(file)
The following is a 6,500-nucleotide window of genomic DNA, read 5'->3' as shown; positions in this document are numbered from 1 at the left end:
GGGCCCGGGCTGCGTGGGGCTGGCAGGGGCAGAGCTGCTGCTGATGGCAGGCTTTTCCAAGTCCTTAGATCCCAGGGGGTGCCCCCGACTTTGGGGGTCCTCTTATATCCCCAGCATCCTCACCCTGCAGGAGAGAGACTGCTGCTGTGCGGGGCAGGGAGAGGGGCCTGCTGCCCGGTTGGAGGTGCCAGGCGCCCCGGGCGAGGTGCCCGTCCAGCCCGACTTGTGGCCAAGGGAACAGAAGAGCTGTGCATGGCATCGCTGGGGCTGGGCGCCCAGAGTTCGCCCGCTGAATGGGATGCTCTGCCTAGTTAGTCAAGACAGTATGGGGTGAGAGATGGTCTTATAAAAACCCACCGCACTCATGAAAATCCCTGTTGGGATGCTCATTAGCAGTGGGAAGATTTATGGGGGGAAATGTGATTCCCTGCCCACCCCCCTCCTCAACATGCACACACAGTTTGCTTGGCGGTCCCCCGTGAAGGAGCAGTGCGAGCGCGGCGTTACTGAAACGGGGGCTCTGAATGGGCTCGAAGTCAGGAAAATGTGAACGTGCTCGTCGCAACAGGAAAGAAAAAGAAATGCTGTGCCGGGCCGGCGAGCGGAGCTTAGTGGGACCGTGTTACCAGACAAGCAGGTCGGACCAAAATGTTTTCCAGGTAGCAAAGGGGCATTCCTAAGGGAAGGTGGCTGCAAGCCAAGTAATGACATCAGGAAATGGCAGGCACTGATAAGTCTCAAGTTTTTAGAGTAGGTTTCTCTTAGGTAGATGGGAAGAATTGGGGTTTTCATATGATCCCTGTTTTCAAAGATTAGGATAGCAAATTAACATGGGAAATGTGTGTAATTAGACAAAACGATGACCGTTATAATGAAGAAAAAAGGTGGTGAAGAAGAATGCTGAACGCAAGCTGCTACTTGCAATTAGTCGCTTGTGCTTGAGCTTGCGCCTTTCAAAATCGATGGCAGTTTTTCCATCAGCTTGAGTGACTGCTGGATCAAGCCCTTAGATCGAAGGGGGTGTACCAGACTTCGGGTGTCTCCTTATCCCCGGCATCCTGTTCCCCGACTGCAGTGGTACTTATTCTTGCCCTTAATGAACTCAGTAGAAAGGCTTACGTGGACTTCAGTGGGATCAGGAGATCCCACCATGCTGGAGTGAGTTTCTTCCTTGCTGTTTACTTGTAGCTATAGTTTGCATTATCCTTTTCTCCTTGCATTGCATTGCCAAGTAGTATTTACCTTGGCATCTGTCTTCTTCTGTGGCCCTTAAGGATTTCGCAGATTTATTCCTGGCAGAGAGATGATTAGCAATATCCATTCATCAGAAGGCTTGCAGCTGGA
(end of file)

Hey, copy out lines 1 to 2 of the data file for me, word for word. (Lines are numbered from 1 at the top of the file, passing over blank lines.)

The following is a 6,500-nucleotide window of genomic DNA, read 5'->3' as shown; positions in this document are numbered from 1 at the left end:
GGGCCCGGGCTGCGTGGGGCTGGCAGGGGCAGAGCTGCTGCTGATGGCAGGCTTTTCCAAGTCCTTAGATCCCAGGGGGTGCCCCCGACTTTGGGGGTCCTCTTATATCCCCAGCATCCTCACCCTGCAGGAGAGAGACTGCTGCTGTGCGGGGCAGGGAGAGGGGCCTGCTGCCCGGTTGGAGGTGCCAGGCGCCCCGGGCGAGGTGCCCGTCCAGCCCGACTTGTGGCCAAGGGAACAGAAGAGCTGTGCATGGCATCGCTGGGGCTGGGCGCCCAGAGTTCGCCCGCTGAATGGGATGCTCTGCCTAGTTAGTCAAGACAGTATGGGGTGAGAGATGGTCTTATAAAAACCCACCGCACTCATGAAAATCCCTGTTGGGATGCTCATTAGCAGTGGGAAGATTTATGGGGGGAAATGTGATTCCCTGCCCACCCCCCTCCTCAACATGCACACACAGTTTGCTTGGCGGTCCCCCGTGAAGGAGCAGTGCGAGCGCGGCGTTACTGAAACGGGGGCTCTGAATGGGCTCGAAGTCAGGAAAATGTGAACGTGCTCGTCGCAACAGGAAAGAAAAAGAAATGCTGTGCCGGGCCGGCGAGCGGAGCTTAGTGGGACCGTGTTACCAGACAAGCAGGTCGGACCAAAATGTTTTCCAGGTAGCAAAGGGGCATTCCTAAGGGAAGGTGGCTGCAAGCCAAGTAATGACATCAGGAAATGGCAGGCACTGATAAGTCTCAAGTTTTTAGAGTAGGTTTCTCTTAGGTAGATGGGAAGAATTGGGGTTTTCATATGATCCCTGTTTTCAAAGATTAGGATAGCAAATTAACATGGGAAATGTGTGTAATTAGACAAAACGATGACCGTTATAATGAAGAAAAAAGGTGGTGAAGAAGAATGCTGAACGCAAGCTGCTACTTGCAATTAGTCGCTTGTGCTTGAGCTTGCGCCTTTCAAAATCGATGGCAGTTTTTCCATCAGCTTGAGTGACTGCTGGATCAAGCCCTTAGATCGAAGGGGGTGTACCAGACTTCGGGTGTCTCCTTATCCCCGGCATCCTGTTCCCCGACTGCAGTGGTACTTATTCTTGCCCTTAATGAACTCAGTAGAAAGGCTTACGTGGACTTCAGTGGGATCAGGAGATCCCACCATGCTGGAGTGAGTTTCTTCCTTGCTGTTTACTTGTAGCTATAGTTTGCATTATCCTTTTCTCCTTGCATTGCATTGCCAAGTAGTATTTACCTTGGCATCTGTCTTCTTCTGTGGCCCTTAAGGATTTCGCAGATTTATTCCTGGCAGAGAGATGATTAGCAATATCCATTCATCAGAAGGCTTGCAGCTGGA